Eastern Pacific Shipping hits its ESG target two years ahead of schedule
Singapore-based ship management company Eastern Pacific Shipping (EPS) has met its Environmental, Social & Governance (ESG) policy two years ahead of schedule, the company announced.
EPS started disclosing a fleetwide CO2 emissions report last year, using the industry-accepted Annual Efficiency Ratio (AER).
In its first report, EPS reported a 2019 AER of 4.7, which showed a steady decline from 2015, where it had an AER of 5.1. This downtrend prompted EPS management to set a target of achieving an AER of 4.5 by 2022.
Today, EPS released its 2021 ESG Policy, where the company announced it achieved an AER of 4.4, meeting its target a full two years ahead of schedule.
EPS CEO Cyril Ducau said that the company’s ability to align its forces towards a common green goal can be credited to the philosophy of ‘not letting the perfect be the enemy of the good.’
EPS intends to drive the agenda for decarbonisation by using alternative marine fuels, such as liquefied natural gas (LNG), liquefied petroleum gas (LPG), ethane, and biofuels.
The company already has LNG-powered ships in its fleet. To remind, in November 2020 its managed vessel M/V CMA CGM Tenere carried out the company’s first LNG bunkering during a scheduled port call in Rotterdam.
The 14,800 TEU dual-fuel LNG containership, the first in a series chartered to CMA CGM, took on 10,600 m3 of LNG, which is enough fuel for a round trip voyage between Rotterdam and Asia.
The operation came on the back of a biofuel trial the company embarked upon with GoodFuels for one of its MR tankers.
EPC bunkered its 2010-built 47,377 deadweight tonne MR tanker M/T Pacific Beryl. with the residual-fuel equivalent Bio-Fuel Oil on October 9 in Dutch waters.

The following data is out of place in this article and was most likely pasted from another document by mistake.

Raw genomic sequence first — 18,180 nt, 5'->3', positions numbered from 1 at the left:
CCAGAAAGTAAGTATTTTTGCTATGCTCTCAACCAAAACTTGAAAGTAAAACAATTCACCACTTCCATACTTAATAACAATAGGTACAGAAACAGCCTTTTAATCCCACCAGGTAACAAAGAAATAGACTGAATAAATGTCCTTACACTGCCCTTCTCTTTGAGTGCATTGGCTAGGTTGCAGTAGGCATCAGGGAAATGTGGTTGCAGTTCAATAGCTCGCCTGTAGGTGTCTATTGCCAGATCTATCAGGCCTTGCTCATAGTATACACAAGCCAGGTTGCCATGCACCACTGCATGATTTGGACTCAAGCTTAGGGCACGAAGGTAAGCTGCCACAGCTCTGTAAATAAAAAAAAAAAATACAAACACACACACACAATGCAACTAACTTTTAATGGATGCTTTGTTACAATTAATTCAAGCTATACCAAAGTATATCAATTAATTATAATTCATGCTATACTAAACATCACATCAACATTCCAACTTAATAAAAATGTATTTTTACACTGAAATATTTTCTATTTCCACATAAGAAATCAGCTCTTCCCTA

The BFO’s performance will be tested and analysed on M/T Pacific Beryl, and the company plans to test the fuel on other classes of EPS managed ships in the near future.
Over the next few years, EPS plans to add LNG and LPG dual-fuel vessels across various segments with the aim of creating a future-proof fleet that will comply with IMO regulations.
Namely, EPS’ 36 newbuilds scheduled for delivery in 2021-2022 are predominantly powered by alternative marine fuels.
These vessels are spread across EPS’ bulk, container, and tanker segments and are described as the cleanest vessels on water in their respective categories.
These include five LNG dual-fuel Newcastlemax bulk carriers, chartered to BHP, as well as four 98,000 cubic meter very large ethane carriers being built for China-based Zhejiang Satellite Petrochemical (STL), featuring dual-fuel ethane propulsion.
“EPS is fully committed to the green and technology-driven growth of the industry on all fronts. While the ultimate objective is zero emissions, that is simply not feasible today. What is feasible is using various resources currently available to significantly lower CO2 emissions and greenhouse gas emissions in general. Vessel optimisation technology, alternative marine fuels, like LNG, LPG, and biofuels, and a workforce dedicated to the greater good, has proven that cleaner shipping is achievable today,” says Ducau.
“While our 2020 emissions report is good news, it’s important for us not to become complacent. We need to maintain a low AER at a time when our diverse fleet across the container, dry bulk, and tanker segments is expanding, with over 40 newbuilds on the horizon. Fortunately, most of these vessels will be powered by alternative marine fuels, making them the cleanest ships on water in their respective categories.”